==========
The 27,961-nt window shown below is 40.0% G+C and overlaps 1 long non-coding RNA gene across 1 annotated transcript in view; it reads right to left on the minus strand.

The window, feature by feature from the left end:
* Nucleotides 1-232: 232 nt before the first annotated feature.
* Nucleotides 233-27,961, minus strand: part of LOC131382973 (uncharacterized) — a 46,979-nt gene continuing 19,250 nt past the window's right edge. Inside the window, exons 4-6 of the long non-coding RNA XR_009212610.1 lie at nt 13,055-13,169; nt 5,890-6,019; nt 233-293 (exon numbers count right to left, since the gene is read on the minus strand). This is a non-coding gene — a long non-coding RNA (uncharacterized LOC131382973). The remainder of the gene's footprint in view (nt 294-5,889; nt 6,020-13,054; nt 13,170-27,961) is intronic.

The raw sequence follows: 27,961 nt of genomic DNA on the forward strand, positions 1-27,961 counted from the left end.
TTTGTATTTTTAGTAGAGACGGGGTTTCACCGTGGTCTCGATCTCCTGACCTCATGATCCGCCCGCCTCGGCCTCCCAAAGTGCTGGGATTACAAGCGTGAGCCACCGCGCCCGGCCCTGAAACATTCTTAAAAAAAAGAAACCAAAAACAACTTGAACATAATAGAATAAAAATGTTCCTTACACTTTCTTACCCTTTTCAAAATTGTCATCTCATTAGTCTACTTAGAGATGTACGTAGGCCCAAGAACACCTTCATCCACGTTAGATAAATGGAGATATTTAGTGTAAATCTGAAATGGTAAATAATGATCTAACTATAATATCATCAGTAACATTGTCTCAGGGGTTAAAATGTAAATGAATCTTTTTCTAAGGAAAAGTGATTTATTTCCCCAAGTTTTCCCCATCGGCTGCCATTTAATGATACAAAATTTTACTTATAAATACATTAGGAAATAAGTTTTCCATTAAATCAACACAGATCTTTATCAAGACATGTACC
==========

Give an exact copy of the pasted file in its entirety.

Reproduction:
The 27,961-nt window shown below is 40.0% G+C and overlaps 1 long non-coding RNA gene across 1 annotated transcript in view; it reads right to left on the minus strand.

The window, feature by feature from the left end:
* Nucleotides 1-232: 232 nt before the first annotated feature.
* Nucleotides 233-27,961, minus strand: part of LOC131382973 (uncharacterized) — a 46,979-nt gene continuing 19,250 nt past the window's right edge. Inside the window, exons 4-6 of the long non-coding RNA XR_009212610.1 lie at nt 13,055-13,169; nt 5,890-6,019; nt 233-293 (exon numbers count right to left, since the gene is read on the minus strand). This is a non-coding gene — a long non-coding RNA (uncharacterized LOC131382973). The remainder of the gene's footprint in view (nt 294-5,889; nt 6,020-13,054; nt 13,170-27,961) is intronic.

The raw sequence follows: 27,961 nt of genomic DNA on the forward strand, positions 1-27,961 counted from the left end.
TTTGTATTTTTAGTAGAGACGGGGTTTCACCGTGGTCTCGATCTCCTGACCTCATGATCCGCCCGCCTCGGCCTCCCAAAGTGCTGGGATTACAAGCGTGAGCCACCGCGCCCGGCCCTGAAACATTCTTAAAAAAAAGAAACCAAAAACAACTTGAACATAATAGAATAAAAATGTTCCTTACACTTTCTTACCCTTTTCAAAATTGTCATCTCATTAGTCTACTTAGAGATGTACGTAGGCCCAAGAACACCTTCATCCACGTTAGATAAATGGAGATATTTAGTGTAAATCTGAAATGGTAAATAATGATCTAACTATAATATCATCAGTAACATTGTCTCAGGGGTTAAAATGTAAATGAATCTTTTTCTAAGGAAAAGTGATTTATTTCCCCAAGTTTTCCCCATCGGCTGCCATTTAATGATACAAAATTTTACTTATAAATACATTAGGAAATAAGTTTTCCATTAAATCAACACAGATCTTTATCAAGACATGTACC